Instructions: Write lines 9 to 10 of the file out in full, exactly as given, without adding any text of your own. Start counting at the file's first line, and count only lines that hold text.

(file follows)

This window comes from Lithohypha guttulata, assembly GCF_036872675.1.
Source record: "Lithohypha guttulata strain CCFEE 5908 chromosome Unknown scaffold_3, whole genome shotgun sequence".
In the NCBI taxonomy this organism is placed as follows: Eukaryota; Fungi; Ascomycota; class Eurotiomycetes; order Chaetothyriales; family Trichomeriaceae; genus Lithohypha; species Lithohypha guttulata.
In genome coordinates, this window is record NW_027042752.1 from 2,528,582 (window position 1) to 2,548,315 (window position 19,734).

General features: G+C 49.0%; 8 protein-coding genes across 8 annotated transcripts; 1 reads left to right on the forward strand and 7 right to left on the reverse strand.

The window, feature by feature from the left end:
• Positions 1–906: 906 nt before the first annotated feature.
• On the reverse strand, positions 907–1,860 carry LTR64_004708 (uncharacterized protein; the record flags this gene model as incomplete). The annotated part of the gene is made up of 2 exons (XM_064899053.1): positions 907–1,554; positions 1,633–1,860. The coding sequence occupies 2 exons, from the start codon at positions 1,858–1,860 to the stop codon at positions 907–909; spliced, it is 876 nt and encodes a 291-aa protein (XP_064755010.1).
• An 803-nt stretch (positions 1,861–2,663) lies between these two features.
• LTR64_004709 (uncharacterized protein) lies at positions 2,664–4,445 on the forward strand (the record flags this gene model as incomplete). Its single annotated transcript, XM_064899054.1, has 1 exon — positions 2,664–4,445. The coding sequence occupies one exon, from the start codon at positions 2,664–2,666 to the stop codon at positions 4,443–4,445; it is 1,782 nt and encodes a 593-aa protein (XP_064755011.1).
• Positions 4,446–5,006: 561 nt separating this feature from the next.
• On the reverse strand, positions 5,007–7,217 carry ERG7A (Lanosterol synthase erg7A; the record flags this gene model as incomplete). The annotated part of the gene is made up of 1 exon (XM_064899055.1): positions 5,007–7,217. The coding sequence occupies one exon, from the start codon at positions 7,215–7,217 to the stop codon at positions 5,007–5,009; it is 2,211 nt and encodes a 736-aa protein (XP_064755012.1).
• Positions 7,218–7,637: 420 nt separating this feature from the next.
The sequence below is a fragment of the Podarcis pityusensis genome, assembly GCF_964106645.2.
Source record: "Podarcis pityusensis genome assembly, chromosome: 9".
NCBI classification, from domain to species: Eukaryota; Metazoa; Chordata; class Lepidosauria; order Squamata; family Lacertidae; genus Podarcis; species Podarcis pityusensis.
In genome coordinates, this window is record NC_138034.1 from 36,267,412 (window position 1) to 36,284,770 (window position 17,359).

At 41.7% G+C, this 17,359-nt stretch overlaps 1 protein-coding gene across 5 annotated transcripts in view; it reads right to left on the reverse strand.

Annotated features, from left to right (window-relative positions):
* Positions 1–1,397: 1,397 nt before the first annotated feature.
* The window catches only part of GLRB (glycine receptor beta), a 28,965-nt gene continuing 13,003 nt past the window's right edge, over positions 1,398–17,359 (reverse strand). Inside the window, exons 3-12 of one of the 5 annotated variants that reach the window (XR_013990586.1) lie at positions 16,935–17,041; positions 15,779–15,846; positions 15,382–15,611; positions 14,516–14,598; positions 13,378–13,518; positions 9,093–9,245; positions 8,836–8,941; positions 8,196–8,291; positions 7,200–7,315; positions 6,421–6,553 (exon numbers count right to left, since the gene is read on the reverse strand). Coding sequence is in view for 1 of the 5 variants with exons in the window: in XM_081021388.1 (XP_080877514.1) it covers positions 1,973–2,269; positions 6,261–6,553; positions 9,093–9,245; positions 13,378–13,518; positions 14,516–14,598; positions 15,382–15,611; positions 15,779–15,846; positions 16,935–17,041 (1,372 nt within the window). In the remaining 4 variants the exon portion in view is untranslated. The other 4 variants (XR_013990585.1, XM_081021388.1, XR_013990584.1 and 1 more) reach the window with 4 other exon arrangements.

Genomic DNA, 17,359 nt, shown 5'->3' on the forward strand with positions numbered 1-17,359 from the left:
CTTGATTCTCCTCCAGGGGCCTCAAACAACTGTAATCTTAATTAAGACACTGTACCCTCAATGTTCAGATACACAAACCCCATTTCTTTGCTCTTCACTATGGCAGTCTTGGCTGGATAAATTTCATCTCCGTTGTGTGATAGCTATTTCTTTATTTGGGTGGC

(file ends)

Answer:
• An 803-nt stretch (positions 1,861–2,663) lies between these two features.
• LTR64_004709 (uncharacterized protein) lies at positions 2,664–4,445 on the forward strand (the record flags this gene model as incomplete). Its single annotated transcript, XM_064899054.1, has 1 exon — positions 2,664–4,445. The coding sequence occupies one exon, from the start codon at positions 2,664–2,666 to the stop codon at positions 4,443–4,445; it is 1,782 nt and encodes a 593-aa protein (XP_064755011.1).